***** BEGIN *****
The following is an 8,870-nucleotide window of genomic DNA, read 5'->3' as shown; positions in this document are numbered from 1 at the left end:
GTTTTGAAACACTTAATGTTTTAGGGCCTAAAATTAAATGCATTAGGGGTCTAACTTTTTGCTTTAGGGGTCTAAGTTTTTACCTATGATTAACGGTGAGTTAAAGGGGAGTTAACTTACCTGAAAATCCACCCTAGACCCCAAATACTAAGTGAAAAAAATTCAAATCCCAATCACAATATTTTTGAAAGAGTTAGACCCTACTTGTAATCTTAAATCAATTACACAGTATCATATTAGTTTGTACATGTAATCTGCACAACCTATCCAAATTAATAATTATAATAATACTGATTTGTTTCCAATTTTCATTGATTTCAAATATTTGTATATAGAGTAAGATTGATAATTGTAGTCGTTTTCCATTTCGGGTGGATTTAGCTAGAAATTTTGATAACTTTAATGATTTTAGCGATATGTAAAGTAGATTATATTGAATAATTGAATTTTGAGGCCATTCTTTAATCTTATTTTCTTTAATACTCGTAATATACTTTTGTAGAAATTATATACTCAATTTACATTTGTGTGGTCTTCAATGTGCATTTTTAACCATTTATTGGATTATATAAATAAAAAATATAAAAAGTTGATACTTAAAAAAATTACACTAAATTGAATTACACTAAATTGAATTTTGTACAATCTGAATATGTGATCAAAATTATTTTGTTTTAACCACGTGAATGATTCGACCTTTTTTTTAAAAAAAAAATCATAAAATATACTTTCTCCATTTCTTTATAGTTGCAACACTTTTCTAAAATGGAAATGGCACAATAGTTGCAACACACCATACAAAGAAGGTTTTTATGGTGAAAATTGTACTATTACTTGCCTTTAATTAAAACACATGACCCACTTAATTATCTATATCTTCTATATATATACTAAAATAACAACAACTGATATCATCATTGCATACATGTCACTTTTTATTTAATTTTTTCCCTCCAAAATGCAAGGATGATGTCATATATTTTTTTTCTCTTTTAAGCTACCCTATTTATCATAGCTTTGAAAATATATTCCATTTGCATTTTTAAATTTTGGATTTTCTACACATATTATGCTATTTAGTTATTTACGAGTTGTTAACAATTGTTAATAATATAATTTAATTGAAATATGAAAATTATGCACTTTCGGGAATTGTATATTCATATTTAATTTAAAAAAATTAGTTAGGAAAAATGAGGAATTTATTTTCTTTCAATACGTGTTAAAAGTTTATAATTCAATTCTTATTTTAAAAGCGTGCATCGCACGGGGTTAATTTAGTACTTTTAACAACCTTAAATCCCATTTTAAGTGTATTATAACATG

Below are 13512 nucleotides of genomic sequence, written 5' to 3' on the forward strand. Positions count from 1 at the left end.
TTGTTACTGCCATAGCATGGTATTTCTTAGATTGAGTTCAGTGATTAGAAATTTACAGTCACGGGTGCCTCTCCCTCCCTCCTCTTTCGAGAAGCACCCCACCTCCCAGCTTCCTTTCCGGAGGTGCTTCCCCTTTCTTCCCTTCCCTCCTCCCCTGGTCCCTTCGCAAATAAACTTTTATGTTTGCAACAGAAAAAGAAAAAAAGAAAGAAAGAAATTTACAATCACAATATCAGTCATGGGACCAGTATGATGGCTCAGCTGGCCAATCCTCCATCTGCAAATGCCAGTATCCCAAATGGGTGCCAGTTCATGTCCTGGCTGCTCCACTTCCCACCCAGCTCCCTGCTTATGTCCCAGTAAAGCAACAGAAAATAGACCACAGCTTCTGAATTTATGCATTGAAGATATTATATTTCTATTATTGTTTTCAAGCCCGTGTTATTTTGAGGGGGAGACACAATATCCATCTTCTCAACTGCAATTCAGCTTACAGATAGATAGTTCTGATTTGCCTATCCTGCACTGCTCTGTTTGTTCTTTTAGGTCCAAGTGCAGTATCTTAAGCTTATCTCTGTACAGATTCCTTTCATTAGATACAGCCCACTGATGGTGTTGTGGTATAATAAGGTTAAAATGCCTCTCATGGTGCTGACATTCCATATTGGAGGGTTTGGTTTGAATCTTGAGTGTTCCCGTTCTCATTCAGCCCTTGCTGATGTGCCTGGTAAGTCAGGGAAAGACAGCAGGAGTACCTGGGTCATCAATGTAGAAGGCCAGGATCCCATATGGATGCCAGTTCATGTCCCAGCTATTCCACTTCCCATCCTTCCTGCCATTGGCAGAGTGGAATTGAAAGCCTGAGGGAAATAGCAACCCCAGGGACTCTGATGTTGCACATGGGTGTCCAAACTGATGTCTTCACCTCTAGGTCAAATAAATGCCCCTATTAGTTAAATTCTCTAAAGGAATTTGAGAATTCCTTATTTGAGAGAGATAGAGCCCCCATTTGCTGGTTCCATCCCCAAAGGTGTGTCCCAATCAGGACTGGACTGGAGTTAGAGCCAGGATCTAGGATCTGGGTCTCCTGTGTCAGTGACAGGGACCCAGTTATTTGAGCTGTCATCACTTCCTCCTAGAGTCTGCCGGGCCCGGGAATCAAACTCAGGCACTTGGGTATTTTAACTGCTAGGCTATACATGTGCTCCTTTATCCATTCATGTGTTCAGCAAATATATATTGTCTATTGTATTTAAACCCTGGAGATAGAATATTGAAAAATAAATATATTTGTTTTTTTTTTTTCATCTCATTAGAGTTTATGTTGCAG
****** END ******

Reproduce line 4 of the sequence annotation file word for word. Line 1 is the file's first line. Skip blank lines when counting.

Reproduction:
TTGTTACTGCCATAGCATGGTATTTCTTAGATTGAGTTCAGTGATTAGAAATTTACAGTCACGGGTGCCTCTCCCTCCCTCCTCTTTCGAGAAGCACCCCACCTCCCAGCTTCCTTTCCGGAGGTGCTTCCCCTTTCTTCCCTTCCCTCCTCCCCTGGTCCCTTCGCAAATAAACTTTTATGTTTGCAACAGAAAAAGAAAAAAAGAAAGAAAGAAATTTACAATCACAATATCAGTCATGGGACCAGTATGATGGCTCAGCTGGCCAATCCTCCATCTGCAAATGCCAGTATCCCAAATGGGTGCCAGTTCATGTCCTGGCTGCTCCACTTCCCACCCAGCTCCCTGCTTATGTCCCAGTAAAGCAACAGAAAATAGACCACAGCTTCTGAATTTATGCATTGAAGATATTATATTTCTATTATTGTTTTCAAGCCCGTGTTATTTTGAGGGGGAGACACAATATCCATCTTCTCAACTGCAATTCAGCTTACAGATAGATAGTTCTGATTTGCCTATCCTGCACTGCTCTGTTTGTTCTTTTAGGTCCAAGTGCAGTATCTTAAGCTTATCTCTGTACAGATTCCTTTCATTAGATACAGCCCACTGATGGTGTTGTGGTATAATAAGGTTAAAATGCCTCTCATGGTGCTGACATTCCATATTGGAGGGTTTGGTTTGAATCTTGAGTGTTCCCGTTCTCATTCAGCCCTTGCTGATGTGCCTGGTAAGTCAGGGAAAGACAGCAGGAGTACCTGGGTCATCAATGTAGAAGGCCAGGATCCCATATGGATGCCAGTTCATGTCCCAGCTATTCCACTTCCCATCCTTCCTGCCATTGGCAGAGTGGAATTGAAAGCCTGAGGGAAATAGCAACCCCAGGGACTCTGATGTTGCACATGGGTGTCCAAACTGATGTCTTCACCTCTAGGTCAAATAAATGCCCCTATTAGTTAAATTCTCTAAAGGAATTTGAGAATTCCTTATTTGAGAGAGATAGAGCCCCCATTTGCTGGTTCCATCCCCAAAGGTGTGTCCCAATCAGGACTGGACTGGAGTTAGAGCCAGGATCTAGGATCTGGGTCTCCTGTGTCAGTGACAGGGACCCAGTTATTTGAGCTGTCATCACTTCCTCCTAGAGTCTGCCGGGCCCGGGAATCAAACTCAGGCACTTGGGTATTTTAACTGCTAGGCTATACATGTGCTCCTTTATCCATTCATGTGTTCAGCAAATATATATTGTCTATTGTATTTAAACCCTGGAGATAGAATATTGAAAAATAAATATATTTGTTTTTTTTTTTTCATCTCATTAGAGTTTATGTTGCAG